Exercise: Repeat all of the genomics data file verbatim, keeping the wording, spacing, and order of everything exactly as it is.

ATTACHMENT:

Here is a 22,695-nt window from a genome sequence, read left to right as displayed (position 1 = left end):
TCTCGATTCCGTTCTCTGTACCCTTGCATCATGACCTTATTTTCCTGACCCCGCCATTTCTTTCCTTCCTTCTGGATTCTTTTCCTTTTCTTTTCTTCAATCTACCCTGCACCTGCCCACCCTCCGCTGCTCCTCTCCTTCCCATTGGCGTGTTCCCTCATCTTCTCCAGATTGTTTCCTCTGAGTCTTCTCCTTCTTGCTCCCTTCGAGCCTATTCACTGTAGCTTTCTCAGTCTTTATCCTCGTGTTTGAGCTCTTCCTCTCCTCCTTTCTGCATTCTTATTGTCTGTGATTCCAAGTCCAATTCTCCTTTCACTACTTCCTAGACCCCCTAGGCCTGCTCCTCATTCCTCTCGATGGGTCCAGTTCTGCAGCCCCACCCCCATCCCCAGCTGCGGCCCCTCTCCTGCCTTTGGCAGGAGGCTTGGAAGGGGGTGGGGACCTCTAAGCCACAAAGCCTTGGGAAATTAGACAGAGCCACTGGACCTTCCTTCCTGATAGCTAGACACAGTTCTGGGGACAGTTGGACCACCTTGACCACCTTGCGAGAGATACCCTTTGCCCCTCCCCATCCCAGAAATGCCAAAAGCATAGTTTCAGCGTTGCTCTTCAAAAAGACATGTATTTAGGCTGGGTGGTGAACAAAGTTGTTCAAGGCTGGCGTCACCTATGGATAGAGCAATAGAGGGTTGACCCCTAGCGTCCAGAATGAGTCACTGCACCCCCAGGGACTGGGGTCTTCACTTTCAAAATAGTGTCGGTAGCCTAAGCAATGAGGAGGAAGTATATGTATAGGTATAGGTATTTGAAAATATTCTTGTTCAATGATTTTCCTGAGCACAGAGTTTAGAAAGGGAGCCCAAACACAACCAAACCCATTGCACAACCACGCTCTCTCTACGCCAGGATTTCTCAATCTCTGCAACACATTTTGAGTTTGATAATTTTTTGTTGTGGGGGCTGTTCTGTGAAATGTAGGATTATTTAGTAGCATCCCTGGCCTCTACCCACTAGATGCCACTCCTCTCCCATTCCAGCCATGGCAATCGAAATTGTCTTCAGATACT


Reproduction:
Here is a 22,695-nt window from a genome sequence, read left to right as displayed (position 1 = left end):
TCTCGATTCCGTTCTCTGTACCCTTGCATCATGACCTTATTTTCCTGACCCCGCCATTTCTTTCCTTCCTTCTGGATTCTTTTCCTTTTCTTTTCTTCAATCTACCCTGCACCTGCCCACCCTCCGCTGCTCCTCTCCTTCCCATTGGCGTGTTCCCTCATCTTCTCCAGATTGTTTCCTCTGAGTCTTCTCCTTCTTGCTCCCTTCGAGCCTATTCACTGTAGCTTTCTCAGTCTTTATCCTCGTGTTTGAGCTCTTCCTCTCCTCCTTTCTGCATTCTTATTGTCTGTGATTCCAAGTCCAATTCTCCTTTCACTACTTCCTAGACCCCCTAGGCCTGCTCCTCATTCCTCTCGATGGGTCCAGTTCTGCAGCCCCACCCCCATCCCCAGCTGCGGCCCCTCTCCTGCCTTTGGCAGGAGGCTTGGAAGGGGGTGGGGACCTCTAAGCCACAAAGCCTTGGGAAATTAGACAGAGCCACTGGACCTTCCTTCCTGATAGCTAGACACAGTTCTGGGGACAGTTGGACCACCTTGACCACCTTGCGAGAGATACCCTTTGCCCCTCCCCATCCCAGAAATGCCAAAAGCATAGTTTCAGCGTTGCTCTTCAAAAAGACATGTATTTAGGCTGGGTGGTGAACAAAGTTGTTCAAGGCTGGCGTCACCTATGGATAGAGCAATAGAGGGTTGACCCCTAGCGTCCAGAATGAGTCACTGCACCCCCAGGGACTGGGGTCTTCACTTTCAAAATAGTGTCGGTAGCCTAAGCAATGAGGAGGAAGTATATGTATAGGTATAGGTATTTGAAAATATTCTTGTTCAATGATTTTCCTGAGCACAGAGTTTAGAAAGGGAGCCCAAACACAACCAAACCCATTGCACAACCACGCTCTCTCTACGCCAGGATTTCTCAATCTCTGCAACACATTTTGAGTTTGATAATTTTTTGTTGTGGGGGCTGTTCTGTGAAATGTAGGATTATTTAGTAGCATCCCTGGCCTCTACCCACTAGATGCCACTCCTCTCCCATTCCAGCCATGGCAATCGAAATTGTCTTCAGATACT